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baby pisetskaya

Grandfather Menachem went to the synagogue regularly. I remember that he put on his tallit and tefillin when he prayed at home. I was five then and remember that I stood beside him and kissed the cubes - tefillin, and my grandfather kissed the edges of his tallit.
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My grandmother was very beautiful; she had very thick long hair that she combed with a metal comb. She wore a lace shawl. She also wore hats.
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Jankiel Kulawiec

He had this huge beard down to his waist, he had sidelocks and wore a head covering - this cap with a small round peak; it was called a 'Krymka' [Crimean cap], from the Crimean Jews, who used to wear caps like that.
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Rafael Genis

My mother cooked chulent for Sabbath. Meat, potatoes, carrots, beans and at times plums were put in a large pot and placed in a hot oven. On Saturday my parents went to the synagogue. When we grew up, we went with them. Father bought a seat there. His tallit and prayer book were kept there in a small cabinet beside his seat. My father knew many prayers in Hebrew. Upon our return from the synagogue, we sat at the table and our housekeeper - a Lithuanian lady - took the chulent from the stove with the help of a large oven fork. Before we started eating, Father said a prayer. I still remember the feeling of that festivity and ceremoniousness during Sabbath in my parents' house.
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Krystyna Budnicka

Only one of my brothers, Boruch, was religious. He had a pious wife and he wore a kashket too.
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She must have come from a religious family - I remember that on Saturdays she wore a wig, and on ordinary days she went around in a hairnet. Father always had his head covered. He didn't have sidelocks - he was no Hasid [2], but he was a pious Jew, and he had a beard, a beautiful long silvery beard, which parted at the bottom. He didn't wear a hat but a kashket, a kind of a small cap with a peak.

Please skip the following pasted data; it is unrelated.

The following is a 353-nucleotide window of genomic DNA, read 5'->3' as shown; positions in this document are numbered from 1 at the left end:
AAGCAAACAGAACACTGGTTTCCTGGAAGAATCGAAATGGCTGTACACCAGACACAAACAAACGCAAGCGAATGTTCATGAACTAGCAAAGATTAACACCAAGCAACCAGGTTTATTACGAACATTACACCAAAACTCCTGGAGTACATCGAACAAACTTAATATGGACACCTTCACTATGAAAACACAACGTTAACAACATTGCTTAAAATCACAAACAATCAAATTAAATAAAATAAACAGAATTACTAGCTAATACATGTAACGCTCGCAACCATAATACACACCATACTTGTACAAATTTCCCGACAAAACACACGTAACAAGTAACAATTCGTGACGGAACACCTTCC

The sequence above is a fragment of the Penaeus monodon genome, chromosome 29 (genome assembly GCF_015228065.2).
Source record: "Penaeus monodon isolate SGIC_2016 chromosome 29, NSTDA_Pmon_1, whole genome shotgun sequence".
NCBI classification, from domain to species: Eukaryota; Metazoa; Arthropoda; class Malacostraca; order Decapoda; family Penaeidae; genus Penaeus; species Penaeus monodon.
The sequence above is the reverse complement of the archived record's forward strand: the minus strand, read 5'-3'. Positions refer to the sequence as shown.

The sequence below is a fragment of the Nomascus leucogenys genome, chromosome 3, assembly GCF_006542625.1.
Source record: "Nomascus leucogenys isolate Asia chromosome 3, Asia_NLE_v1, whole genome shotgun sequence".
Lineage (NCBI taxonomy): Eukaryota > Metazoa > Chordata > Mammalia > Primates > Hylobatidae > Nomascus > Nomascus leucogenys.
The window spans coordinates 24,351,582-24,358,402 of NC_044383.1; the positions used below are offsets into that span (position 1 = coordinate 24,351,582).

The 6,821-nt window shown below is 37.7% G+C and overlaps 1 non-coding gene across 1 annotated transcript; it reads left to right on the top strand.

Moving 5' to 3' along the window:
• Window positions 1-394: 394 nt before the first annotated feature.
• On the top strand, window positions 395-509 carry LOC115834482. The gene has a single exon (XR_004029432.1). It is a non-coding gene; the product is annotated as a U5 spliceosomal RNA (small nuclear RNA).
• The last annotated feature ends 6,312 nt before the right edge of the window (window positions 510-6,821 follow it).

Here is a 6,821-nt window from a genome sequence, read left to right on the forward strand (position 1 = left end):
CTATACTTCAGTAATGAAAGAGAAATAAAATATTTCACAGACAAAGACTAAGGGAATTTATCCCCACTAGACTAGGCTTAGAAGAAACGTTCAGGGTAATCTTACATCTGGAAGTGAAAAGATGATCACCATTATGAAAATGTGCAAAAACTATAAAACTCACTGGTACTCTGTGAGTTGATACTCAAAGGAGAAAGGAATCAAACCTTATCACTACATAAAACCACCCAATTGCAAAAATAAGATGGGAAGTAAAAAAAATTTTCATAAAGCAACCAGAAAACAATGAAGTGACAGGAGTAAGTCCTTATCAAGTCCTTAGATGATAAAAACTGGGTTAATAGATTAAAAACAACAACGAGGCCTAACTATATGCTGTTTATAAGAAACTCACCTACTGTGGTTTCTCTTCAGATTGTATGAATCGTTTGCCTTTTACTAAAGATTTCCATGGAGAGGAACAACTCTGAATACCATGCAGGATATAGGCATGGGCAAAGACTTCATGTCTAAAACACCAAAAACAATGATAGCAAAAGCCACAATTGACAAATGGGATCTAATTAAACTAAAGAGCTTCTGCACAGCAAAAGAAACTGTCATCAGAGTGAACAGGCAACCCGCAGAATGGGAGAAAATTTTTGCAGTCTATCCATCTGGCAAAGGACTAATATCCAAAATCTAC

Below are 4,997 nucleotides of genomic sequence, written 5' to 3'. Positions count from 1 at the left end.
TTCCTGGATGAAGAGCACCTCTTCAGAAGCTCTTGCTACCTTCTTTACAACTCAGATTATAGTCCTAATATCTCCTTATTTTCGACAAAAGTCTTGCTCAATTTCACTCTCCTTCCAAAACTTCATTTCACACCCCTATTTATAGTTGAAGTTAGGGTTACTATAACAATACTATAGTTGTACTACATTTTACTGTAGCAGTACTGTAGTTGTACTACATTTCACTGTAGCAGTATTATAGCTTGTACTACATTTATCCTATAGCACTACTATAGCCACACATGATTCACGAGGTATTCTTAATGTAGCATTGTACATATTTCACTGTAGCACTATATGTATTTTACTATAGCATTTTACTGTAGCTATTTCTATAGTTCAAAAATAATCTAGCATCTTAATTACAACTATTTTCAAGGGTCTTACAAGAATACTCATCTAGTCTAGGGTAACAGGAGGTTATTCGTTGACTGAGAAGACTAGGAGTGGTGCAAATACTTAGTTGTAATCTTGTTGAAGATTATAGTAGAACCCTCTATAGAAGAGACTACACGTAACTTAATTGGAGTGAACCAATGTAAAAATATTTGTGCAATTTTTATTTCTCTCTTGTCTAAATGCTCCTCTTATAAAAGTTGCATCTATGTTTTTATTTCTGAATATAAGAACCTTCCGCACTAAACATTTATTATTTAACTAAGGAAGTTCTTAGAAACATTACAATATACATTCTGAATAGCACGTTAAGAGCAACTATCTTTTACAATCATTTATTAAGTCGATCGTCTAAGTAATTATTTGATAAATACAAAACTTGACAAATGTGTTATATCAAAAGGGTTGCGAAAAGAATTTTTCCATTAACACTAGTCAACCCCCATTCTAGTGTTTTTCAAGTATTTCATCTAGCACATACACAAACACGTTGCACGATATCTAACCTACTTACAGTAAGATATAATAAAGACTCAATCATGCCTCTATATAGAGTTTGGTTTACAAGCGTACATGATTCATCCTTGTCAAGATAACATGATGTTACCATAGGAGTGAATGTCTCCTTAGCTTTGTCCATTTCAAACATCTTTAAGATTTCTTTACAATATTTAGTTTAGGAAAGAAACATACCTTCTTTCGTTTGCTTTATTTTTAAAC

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Janina Duda

You can see what Father looked like in the photographs: mustache, blond hair, he was an ordinary man, he dressed normally.
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He spoke perfect Polish, he didn’t wear sidelocks, he was a completely secular person.
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They observed traditions, the basic religious forms, but there were no visible signs. They all dressed normally.
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It was there that I saw for the first time these, as they are called in Poland, ‘chalats’ [Hasidim]. I walked around in my high school cap, with a large visor and they pointed at me in the street. Pointed at me with their fingers, because I was wearing that cap. A girl? With such a visor? I didn’t see that at all in Bialystok.
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avram sadikario

La mortaza was the special clothing that was made before a person died [kitel in the Ashkenazi tradition]. Everyone had their own mortaza, women and men. Women sewed them. It wasn't any great clothing, just something to wrap a person in when he dies. We sang special prayers and there was a special book of them just for the dead. Only men went to the cemetery. A woman was never permitted to go to the cemetery. Women cried and sang special prayers at home.

After a funeral we sat at home seven days, lasijeti, which means to sit for seven days [shivah]. For seven days we didn't sit on chairs rather on the floor. We didn't do anything. Our relatives brought us food. I was about 17 when my grandfather died. For seven days the mourners were served. I don't remember that I sat these seven days when my grandfather died.
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For Tisha be-Av we sat on the floor. We went to the temple and then, when we went home, we didn't eat anything the whole day. We didn't sit on chairs, only on the floor. We had some special prayers for this holiday.

Every Friday female beggars would come and we gave them bread. Since my mother had baked bread she gave them some of it. There were only a few beggars and they were all women. In general, even though people were very poor they didn't beg. They got money, help from the Jewish community and what they could earn working.

We went to the temple on Sabbath evening. It didn't last long and then we went home. Saturday we ate fizon di Shabbat, Jewish beans. Father would recite the Kiddush.

On Sabbath one couldn't light the fire, so we had a gypsy woman come and light the furnace, and everything that we needed lit, but especially the furnace because in the winter we needed to have it on. They lit them and we paid them.
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